Thursday, February 22, 2007

Cliniaal innovation - The Kaiser Way: Clinical Systems Engineering and Systems Thinking

“It’s time to stop functioning as a highly localized, unacceptably idiosyncratic cottage industry – with the exam room functioning as a medical cottage.”

George C. Halvorson, Chairman and CEO, Kaiser Foundation Health Plan and Kaiser Foundation Hospitals, World Bank Presentation, “It’s Time to Create an Industrial Revolution in Health Care,“ September 15, 2005

After my last blog on Toyota and use of its “lean” manufacturing model at Virginia Mason Medical Center in Seattle and at Park Nicollet Clinic in Minneapolis, a friend sent me a slide presentation by George Halvorson before the World Bank in Uganda in 2005. George is CEO of Kaiser – a $30 billion integrated system headquartered in Oakland, California.

Because of space lack, I won’t go into Halvorson’s 93 slide PowerPoint in any depth. Basically, it expands the Toyota approach of system engineering and industrial engineering to the U.S. health system as a whole, a much larger scales that seen at Virginia Mason and Park Nicollet.

Now onto Halvorson’s presentation. He starts by observing that:

• Kaiser is the largest integrated health system in the Western World with 8 million members, 142,000 employees, 32 hospitals, and 12,000 salaried physicians. That was in 2005.

• He then characterizes the 2005 U.S. health system as world’s most expensive with superb technology and techniques, mediocre outcomes, and inconsistent quality.

• He goes on to describe the “Wobbly Parts of U.S, Health Care” -- the medical record, inconsistent access to current science, patient compliance, patient follow-up, and outcome tracking. He notes these are the “obvious” flaws of U.S. health care.

I like Halvorson’s use of the word “wobbly.” Wobbly means moving unsteadily from side to side, weak, and unable to keep one’s balance. This is apt. Our system is unbalanced, with too much stress on what goes on “inside” exam rooms and hospitals and not enough on what goes on “outside” – patient compliance, follow-up, and outcomes.

To solve this “outside” problem, as a solution Halvorson pushes electronic medical records – for consistency, standardization, quality tracking, and diagnostic support – and for following patients outside the exam room to see if they are complying with instructions and improving outcomes. The key to this, says Halvorson, is e-support – e-visits, e-scheduling, e-reminders, and e-care.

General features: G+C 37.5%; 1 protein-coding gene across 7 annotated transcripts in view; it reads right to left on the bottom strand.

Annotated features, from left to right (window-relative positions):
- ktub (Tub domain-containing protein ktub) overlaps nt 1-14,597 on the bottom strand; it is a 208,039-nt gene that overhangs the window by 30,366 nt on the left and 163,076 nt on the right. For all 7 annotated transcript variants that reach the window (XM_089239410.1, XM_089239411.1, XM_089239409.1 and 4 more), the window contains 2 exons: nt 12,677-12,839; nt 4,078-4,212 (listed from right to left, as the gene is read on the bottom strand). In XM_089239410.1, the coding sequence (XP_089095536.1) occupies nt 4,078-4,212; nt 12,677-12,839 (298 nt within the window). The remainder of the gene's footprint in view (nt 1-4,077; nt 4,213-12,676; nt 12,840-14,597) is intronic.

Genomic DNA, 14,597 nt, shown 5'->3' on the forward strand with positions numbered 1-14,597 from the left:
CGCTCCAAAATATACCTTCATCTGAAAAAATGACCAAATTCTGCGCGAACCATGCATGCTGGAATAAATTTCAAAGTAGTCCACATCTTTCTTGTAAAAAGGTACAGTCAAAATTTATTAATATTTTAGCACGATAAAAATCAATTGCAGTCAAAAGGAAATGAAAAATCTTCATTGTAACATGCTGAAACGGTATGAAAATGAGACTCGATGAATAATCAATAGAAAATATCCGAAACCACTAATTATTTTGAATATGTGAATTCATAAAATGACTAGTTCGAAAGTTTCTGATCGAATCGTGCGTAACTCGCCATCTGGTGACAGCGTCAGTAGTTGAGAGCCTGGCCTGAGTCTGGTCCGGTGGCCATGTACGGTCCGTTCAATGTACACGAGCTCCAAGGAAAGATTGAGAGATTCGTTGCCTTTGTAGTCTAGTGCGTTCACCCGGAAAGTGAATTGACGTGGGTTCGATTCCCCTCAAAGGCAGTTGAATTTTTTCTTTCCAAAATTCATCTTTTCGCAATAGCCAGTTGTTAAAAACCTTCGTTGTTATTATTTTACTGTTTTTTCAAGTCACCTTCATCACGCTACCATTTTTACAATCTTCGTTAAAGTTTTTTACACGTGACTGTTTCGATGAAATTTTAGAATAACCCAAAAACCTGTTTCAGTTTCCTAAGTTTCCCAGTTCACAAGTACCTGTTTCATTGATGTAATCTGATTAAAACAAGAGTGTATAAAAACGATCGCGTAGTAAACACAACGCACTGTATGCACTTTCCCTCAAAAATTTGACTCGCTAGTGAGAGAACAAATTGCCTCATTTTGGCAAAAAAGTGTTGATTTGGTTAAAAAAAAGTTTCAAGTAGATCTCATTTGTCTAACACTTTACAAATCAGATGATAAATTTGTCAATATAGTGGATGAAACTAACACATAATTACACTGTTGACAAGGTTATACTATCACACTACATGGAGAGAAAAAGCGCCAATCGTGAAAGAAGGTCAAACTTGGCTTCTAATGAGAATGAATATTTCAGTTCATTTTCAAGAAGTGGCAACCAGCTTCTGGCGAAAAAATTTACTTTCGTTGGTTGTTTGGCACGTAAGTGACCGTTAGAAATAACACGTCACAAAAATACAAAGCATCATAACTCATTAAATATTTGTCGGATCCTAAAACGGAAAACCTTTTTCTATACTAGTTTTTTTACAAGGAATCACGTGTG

In Halvorson’s clear-minded world view, it logically follows that we can overcome our system’s lapses and improve performance through systematic, organized, and purposeful use of “systems” and “systems thinking.” By systematically applying data, we can organize in teams to provide answers, tamp down variables, strive for zero defects, coordinate everyone through e-systems, and put all relevant data at physicians’ fingertips in the exam room.

What we need to do, Halvorson stresses, is stick to the fundamentals --measuring, analyzing, improving, and controlling the system’s moving parts – and systematically re-engineering to target and modify constantly moving health care changes. I commend Halvorson’s presentation for your review. You can find both the PowerPoint and video versions by googling “George C. Halvorson, World Bank.”

But alas, the chasm between “what is” – only 10-12% of U.S. doctors in integrated systems, only 20% using electronic health records, only 20% communicating with patients by e-mail – and “what ought to be” – doctors working in large systems electronic records giving them unlimited accessibility to compliance, follow-up, and outcomes data – still yawns wide.

But who knows? Maybe someday we will get there. In the meantime, thinking and practicing in system-oriented organizations will help reduce costs, rationalize care, and improve outcomes. Until then, the Kaiser model, which serves slightly less than 3% of Americans, will serve as an experimental model of what can be done when professionals with a vision work together.


Dr. Val said...

George Lundberg believes that a "Kaiser America" plan has merit. (I.e. that we use the Kaiser model to provide universal coverage) Would you agree?

Mark Graban said...

Are the slides available online anywhere?

Bob said...

One may get the Halverson slides by googling "George C. Halverson" "world bank." The first hit will be the ppt slides. They are excellent. I'm very impressed by the discussion here about the Halverson slides, as well as the prior Lean Toyota discussion. Keep up the good work. If you wish to read more about LEAN healthcare, please see the book "Stop Rising Healthcare Costs Using Toyota Lean Production Methods" at the bookstore at I am the author of that book. Thanks for the great Halverson discussion. Great stuff. Bob Chalice

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